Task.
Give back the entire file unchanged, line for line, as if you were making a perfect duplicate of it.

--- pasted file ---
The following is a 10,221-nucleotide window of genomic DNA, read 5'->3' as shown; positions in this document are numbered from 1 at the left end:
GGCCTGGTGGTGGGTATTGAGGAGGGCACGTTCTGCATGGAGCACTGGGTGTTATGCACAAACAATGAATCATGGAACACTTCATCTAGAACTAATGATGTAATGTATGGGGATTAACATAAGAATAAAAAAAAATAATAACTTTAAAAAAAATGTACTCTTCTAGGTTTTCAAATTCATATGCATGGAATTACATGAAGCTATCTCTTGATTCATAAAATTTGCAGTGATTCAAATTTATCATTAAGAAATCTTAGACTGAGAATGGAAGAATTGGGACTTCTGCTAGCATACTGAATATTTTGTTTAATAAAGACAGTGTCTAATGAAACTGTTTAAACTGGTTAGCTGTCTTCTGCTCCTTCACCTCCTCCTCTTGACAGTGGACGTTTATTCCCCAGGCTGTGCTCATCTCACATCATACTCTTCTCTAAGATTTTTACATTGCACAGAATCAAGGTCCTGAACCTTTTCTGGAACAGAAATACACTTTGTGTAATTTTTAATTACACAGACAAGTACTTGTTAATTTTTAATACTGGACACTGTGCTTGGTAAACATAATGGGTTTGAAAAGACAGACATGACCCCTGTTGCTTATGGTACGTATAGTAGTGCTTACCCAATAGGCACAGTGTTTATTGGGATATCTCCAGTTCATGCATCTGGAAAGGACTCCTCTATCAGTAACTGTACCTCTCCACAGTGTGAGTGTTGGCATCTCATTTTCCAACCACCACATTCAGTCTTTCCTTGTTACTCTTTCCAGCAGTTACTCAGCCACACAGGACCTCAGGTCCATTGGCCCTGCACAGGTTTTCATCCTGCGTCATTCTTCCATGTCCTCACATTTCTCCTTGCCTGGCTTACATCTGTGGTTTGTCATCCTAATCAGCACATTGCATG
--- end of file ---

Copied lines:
The following is a 10,221-nucleotide window of genomic DNA, read 5'->3' as shown; positions in this document are numbered from 1 at the left end:
GGCCTGGTGGTGGGTATTGAGGAGGGCACGTTCTGCATGGAGCACTGGGTGTTATGCACAAACAATGAATCATGGAACACTTCATCTAGAACTAATGATGTAATGTATGGGGATTAACATAAGAATAAAAAAAAATAATAACTTTAAAAAAAATGTACTCTTCTAGGTTTTCAAATTCATATGCATGGAATTACATGAAGCTATCTCTTGATTCATAAAATTTGCAGTGATTCAAATTTATCATTAAGAAATCTTAGACTGAGAATGGAAGAATTGGGACTTCTGCTAGCATACTGAATATTTTGTTTAATAAAGACAGTGTCTAATGAAACTGTTTAAACTGGTTAGCTGTCTTCTGCTCCTTCACCTCCTCCTCTTGACAGTGGACGTTTATTCCCCAGGCTGTGCTCATCTCACATCATACTCTTCTCTAAGATTTTTACATTGCACAGAATCAAGGTCCTGAACCTTTTCTGGAACAGAAATACACTTTGTGTAATTTTTAATTACACAGACAAGTACTTGTTAATTTTTAATACTGGACACTGTGCTTGGTAAACATAATGGGTTTGAAAAGACAGACATGACCCCTGTTGCTTATGGTACGTATAGTAGTGCTTACCCAATAGGCACAGTGTTTATTGGGATATCTCCAGTTCATGCATCTGGAAAGGACTCCTCTATCAGTAACTGTACCTCTCCACAGTGTGAGTGTTGGCATCTCATTTTCCAACCACCACATTCAGTCTTTCCTTGTTACTCTTTCCAGCAGTTACTCAGCCACACAGGACCTCAGGTCCATTGGCCCTGCACAGGTTTTCATCCTGCGTCATTCTTCCATGTCCTCACATTTCTCCTTGCCTGGCTTACATCTGTGGTTTGTCATCCTAATCAGCACATTGCATG